If you’re planning your next console purchase and it’s a choice between the Xbox Series X and Xbox Series S, we’re here for you. While there are many differences between Continue Reading
If you’re planning your next console purchase and it’s a choice between the Xbox Series X and Xbox Series S, we’re here for you. While there are many differences between the two, it boils down to two main points: Is $200 worth 4K resolution and a Blu-Ray drive?
Really, that’s the only question you need to be asking yourself, because the rest of the experience between the two consoles is going to be very similar. Yes, the Series S has half the storage of the Series X, but with Smart Delivery, games won’t take up as much space on the Series S. You can always add a plug-in SSD anyway, as both consoles support the Velocity Architecture that lets you expand the storage. Both consoles support the same accessories, support the same games, and the controller is the same, as is the software that runs the dashboard.
Heck, even the CPU that runs them is the same, with the same 8-core AMD Ryzen Zen 2 architecture, just with a 200 MHz lower core clock on the Series S, likely due to thermal limitations on the smaller device. The GPU is cut-down on the Series S, which is where the 1440p resolution limitation comes from. You only get 20 CU’s on the cheaper console, versus 52 on the Series X. Video memory is lower too, at 10GB versus 16Gb on the more expensive console. Is that going to be an issue for most? Probably not, remember that people have been happily playing at 1080p upscaled to 4K on their TVs since the Xbox One S released years ago.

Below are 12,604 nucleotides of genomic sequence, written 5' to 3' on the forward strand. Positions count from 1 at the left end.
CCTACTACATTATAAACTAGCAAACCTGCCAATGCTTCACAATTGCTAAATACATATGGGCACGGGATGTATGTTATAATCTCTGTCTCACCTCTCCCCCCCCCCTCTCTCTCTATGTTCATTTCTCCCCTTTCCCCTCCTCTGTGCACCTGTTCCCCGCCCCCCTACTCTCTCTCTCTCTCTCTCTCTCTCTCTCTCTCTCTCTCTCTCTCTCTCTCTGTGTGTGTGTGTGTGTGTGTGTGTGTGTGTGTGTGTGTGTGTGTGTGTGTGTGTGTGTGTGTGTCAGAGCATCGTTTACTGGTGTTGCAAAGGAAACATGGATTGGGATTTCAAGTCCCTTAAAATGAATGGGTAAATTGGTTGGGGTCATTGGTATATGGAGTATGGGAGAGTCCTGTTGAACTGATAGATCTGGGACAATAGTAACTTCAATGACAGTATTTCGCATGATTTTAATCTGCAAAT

Yes, the Xbox Series X can supposedly do 8K at 60fps, or 4k at 120fps. Know anyone with an 8K TV? How about one that can do 120Hz at native, rather than internally but running on a 60Hz panel? Yeah, those specs are great on paper, but you’ll need a new TV to take advantage of them. With even the cheapest 8K TVs starting around $2,500, that makes your $500 console purchase a $3,000 outlay. Ouch.
For a physical hands-on, check out this Twitter post from Tom Warren, Senior Editor at The Verge. Now, they’re only dummy units, with no hardware inside, but you can clearly see the size difference (yes, you’ll need a new TV cabinet for the Series X), and also, comparative the size vs the existing Xbox One X.
Xbox Series S / X hands-on https://t.co/ZnsVPNj8sk
— Tom Warren (@tomwarren) September 10, 2020
Microsoft is also offering Xbox All Access on both consoles, which lets you pay a monthly charge for the console and Xbox Game Pass Ultimate, on a zero percent interest deal. The Xbox Series S is $24.99 per month over 24 months, with the Xbox Series X being $34.99 per month.
Once the 24 months is over, you own the console outright, but you’ll have to start paying for Xbox Game Pass Ultimate if you want to continue. Sounds like a sweet deal to us. Both consoles release on November 10.
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